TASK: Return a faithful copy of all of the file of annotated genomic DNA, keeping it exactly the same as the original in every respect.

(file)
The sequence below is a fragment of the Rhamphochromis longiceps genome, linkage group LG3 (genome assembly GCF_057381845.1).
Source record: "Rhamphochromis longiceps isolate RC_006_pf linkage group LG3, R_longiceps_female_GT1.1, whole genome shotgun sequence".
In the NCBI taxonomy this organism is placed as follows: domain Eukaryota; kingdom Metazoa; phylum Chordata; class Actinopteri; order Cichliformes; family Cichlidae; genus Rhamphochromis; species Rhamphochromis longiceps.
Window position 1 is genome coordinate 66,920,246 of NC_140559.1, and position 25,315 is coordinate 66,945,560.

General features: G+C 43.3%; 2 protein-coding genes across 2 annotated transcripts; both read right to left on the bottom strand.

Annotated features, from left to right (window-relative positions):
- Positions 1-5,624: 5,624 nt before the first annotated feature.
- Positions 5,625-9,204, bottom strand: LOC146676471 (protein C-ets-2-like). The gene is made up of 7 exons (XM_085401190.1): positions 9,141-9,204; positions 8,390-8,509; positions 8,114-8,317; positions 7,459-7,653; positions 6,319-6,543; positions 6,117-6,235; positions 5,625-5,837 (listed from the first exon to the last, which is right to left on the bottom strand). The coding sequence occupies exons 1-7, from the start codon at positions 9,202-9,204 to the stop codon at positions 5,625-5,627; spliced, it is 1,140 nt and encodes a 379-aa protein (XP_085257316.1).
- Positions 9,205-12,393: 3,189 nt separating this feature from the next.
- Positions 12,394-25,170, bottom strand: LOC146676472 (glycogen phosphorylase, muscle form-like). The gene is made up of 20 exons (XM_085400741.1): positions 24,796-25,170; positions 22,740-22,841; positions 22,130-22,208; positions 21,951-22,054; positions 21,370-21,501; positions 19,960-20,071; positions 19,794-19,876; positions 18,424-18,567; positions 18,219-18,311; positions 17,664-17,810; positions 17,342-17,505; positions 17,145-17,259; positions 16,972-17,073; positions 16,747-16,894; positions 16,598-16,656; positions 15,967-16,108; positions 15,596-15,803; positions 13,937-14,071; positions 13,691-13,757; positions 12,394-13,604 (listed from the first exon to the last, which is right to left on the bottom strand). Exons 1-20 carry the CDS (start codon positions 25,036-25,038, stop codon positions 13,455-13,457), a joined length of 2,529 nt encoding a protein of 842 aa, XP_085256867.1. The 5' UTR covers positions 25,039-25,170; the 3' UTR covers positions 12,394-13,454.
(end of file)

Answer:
The sequence below is a fragment of the Rhamphochromis longiceps genome, linkage group LG3 (genome assembly GCF_057381845.1).
Source record: "Rhamphochromis longiceps isolate RC_006_pf linkage group LG3, R_longiceps_female_GT1.1, whole genome shotgun sequence".
In the NCBI taxonomy this organism is placed as follows: domain Eukaryota; kingdom Metazoa; phylum Chordata; class Actinopteri; order Cichliformes; family Cichlidae; genus Rhamphochromis; species Rhamphochromis longiceps.
Window position 1 is genome coordinate 66,920,246 of NC_140559.1, and position 25,315 is coordinate 66,945,560.

General features: G+C 43.3%; 2 protein-coding genes across 2 annotated transcripts; both read right to left on the bottom strand.

Annotated features, from left to right (window-relative positions):
- Positions 1-5,624: 5,624 nt before the first annotated feature.
- Positions 5,625-9,204, bottom strand: LOC146676471 (protein C-ets-2-like). The gene is made up of 7 exons (XM_085401190.1): positions 9,141-9,204; positions 8,390-8,509; positions 8,114-8,317; positions 7,459-7,653; positions 6,319-6,543; positions 6,117-6,235; positions 5,625-5,837 (listed from the first exon to the last, which is right to left on the bottom strand). The coding sequence occupies exons 1-7, from the start codon at positions 9,202-9,204 to the stop codon at positions 5,625-5,627; spliced, it is 1,140 nt and encodes a 379-aa protein (XP_085257316.1).
- Positions 9,205-12,393: 3,189 nt separating this feature from the next.
- Positions 12,394-25,170, bottom strand: LOC146676472 (glycogen phosphorylase, muscle form-like). The gene is made up of 20 exons (XM_085400741.1): positions 24,796-25,170; positions 22,740-22,841; positions 22,130-22,208; positions 21,951-22,054; positions 21,370-21,501; positions 19,960-20,071; positions 19,794-19,876; positions 18,424-18,567; positions 18,219-18,311; positions 17,664-17,810; positions 17,342-17,505; positions 17,145-17,259; positions 16,972-17,073; positions 16,747-16,894; positions 16,598-16,656; positions 15,967-16,108; positions 15,596-15,803; positions 13,937-14,071; positions 13,691-13,757; positions 12,394-13,604 (listed from the first exon to the last, which is right to left on the bottom strand). Exons 1-20 carry the CDS (start codon positions 25,036-25,038, stop codon positions 13,455-13,457), a joined length of 2,529 nt encoding a protein of 842 aa, XP_085256867.1. The 5' UTR covers positions 25,039-25,170; the 3' UTR covers positions 12,394-13,454.